Comparative Effectiveness and Safety of Radiotherapy Treatments for Head and Neck Cancer
Overview of Available Literature
The available literature featured a small body of randomized, controlled trials, accompanied by a larger body of poor-quality observational, nonrandomized studies. Study quality was assessed according to principles described in a reference guide for conducting comparative effectiveness reviews produced by AHRQ. In this context, poor-quality study refers to studies that have high potential for bias of results (e.g., single institution case series). The observational studies included in the review were clinically diverse with respect to patient characteristics and treatment setting, thereby creating uncertainty about whether results should be attributed to confounding rather than treatment differences. Details were often lacking among observational studies about patient characteristics and treatments, and it was not clear for any study whether well-done multivariable analyses were performed to adjust for differences.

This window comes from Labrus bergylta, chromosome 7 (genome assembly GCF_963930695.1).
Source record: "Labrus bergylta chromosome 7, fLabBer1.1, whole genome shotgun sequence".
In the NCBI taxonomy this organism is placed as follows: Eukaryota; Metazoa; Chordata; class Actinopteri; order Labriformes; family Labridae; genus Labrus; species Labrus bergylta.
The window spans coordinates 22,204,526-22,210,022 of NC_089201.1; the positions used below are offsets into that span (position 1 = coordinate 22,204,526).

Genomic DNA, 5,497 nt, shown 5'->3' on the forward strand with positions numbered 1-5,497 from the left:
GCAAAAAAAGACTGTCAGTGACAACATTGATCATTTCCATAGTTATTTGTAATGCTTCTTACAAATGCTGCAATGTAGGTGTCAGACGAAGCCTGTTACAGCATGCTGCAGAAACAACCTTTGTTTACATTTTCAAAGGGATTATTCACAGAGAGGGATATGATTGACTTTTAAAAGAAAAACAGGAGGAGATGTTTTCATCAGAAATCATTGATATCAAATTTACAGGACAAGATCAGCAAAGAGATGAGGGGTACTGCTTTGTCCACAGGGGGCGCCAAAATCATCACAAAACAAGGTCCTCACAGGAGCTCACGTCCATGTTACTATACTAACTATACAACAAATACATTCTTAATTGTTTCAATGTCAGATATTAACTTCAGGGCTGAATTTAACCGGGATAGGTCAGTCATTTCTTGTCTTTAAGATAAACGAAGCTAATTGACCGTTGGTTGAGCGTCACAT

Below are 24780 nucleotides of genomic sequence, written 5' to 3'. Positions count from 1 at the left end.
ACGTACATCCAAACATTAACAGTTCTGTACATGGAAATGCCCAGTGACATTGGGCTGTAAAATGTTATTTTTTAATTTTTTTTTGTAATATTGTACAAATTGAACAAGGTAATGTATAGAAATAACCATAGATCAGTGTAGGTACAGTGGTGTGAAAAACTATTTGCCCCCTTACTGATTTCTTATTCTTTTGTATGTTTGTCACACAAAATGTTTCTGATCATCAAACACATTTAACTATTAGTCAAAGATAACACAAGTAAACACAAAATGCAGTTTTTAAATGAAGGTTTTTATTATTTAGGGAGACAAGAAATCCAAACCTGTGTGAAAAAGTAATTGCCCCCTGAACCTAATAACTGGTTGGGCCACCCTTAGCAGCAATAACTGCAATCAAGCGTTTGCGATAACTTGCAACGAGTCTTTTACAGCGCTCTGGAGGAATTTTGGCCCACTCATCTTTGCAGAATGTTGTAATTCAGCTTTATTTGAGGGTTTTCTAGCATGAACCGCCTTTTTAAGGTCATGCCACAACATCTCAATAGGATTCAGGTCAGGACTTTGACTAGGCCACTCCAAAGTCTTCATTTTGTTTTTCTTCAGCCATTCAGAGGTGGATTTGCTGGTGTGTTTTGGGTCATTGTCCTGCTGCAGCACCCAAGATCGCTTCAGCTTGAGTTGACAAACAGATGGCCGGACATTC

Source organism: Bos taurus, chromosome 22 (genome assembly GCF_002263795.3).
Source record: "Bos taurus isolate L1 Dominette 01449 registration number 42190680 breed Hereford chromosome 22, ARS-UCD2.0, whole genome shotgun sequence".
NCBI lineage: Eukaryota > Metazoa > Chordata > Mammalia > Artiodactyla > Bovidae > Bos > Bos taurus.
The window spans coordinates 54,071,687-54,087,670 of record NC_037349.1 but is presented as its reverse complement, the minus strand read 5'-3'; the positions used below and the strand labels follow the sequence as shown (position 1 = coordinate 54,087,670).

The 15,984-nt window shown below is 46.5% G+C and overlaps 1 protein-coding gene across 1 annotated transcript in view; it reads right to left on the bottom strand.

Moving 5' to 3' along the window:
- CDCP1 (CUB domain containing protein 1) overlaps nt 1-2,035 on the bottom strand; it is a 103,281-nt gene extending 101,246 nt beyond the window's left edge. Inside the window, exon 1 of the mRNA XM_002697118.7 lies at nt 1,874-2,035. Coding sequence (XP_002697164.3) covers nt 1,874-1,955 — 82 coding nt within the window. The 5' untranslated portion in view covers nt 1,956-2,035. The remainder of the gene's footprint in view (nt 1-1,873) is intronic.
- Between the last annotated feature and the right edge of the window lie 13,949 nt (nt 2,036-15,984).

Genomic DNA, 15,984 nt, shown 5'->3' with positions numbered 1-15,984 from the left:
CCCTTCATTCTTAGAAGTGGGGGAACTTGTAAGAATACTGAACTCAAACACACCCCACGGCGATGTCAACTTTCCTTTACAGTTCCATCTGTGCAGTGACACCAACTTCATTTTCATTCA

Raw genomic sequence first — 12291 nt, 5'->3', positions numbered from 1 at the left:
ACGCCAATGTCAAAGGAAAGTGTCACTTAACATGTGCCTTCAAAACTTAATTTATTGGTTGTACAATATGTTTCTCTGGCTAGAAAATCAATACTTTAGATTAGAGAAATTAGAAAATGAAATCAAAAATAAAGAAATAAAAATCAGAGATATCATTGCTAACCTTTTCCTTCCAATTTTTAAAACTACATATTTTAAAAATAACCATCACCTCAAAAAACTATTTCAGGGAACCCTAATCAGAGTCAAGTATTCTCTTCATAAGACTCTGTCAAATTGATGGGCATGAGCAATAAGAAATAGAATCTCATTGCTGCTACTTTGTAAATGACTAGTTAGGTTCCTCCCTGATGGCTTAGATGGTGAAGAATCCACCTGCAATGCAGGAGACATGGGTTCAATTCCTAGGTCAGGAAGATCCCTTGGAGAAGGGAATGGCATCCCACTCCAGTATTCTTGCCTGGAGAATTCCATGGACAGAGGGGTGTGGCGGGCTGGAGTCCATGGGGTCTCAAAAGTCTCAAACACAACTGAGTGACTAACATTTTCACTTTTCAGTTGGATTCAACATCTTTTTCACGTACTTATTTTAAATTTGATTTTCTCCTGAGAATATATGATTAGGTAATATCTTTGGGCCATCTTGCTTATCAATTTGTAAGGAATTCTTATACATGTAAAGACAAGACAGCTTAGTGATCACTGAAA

- Agency for Healthcare Research and Quality. Methods reference guide for effectiveness and comparative effectiveness reviews, Version 1.0. Rockville, MD: Agency for Healthcare Research and Quality; Draft Posted October 2007. Available at: http://effectivehealthcare.ahrq.gov/repFiles/2007_10DraftMethodsGuide.pdf.
- Samson DJ, Ratko TA, Rothenberg BM, et al. Comparative Effectiveness and Safety of Radiotherapy Treatments for Head and Neck Cancer, Comparative Effectiveness Review No. 20 (Prepared by the Blue Cross and Blue Shield Association Technology Evaluation Center Evidence-based Practice Center under Contract No. 290-02-0026). Rockville, MD: Agency for Healthcare Research and Quality; May 2010. AHRQ Publication No. 10-EHC014-EF.
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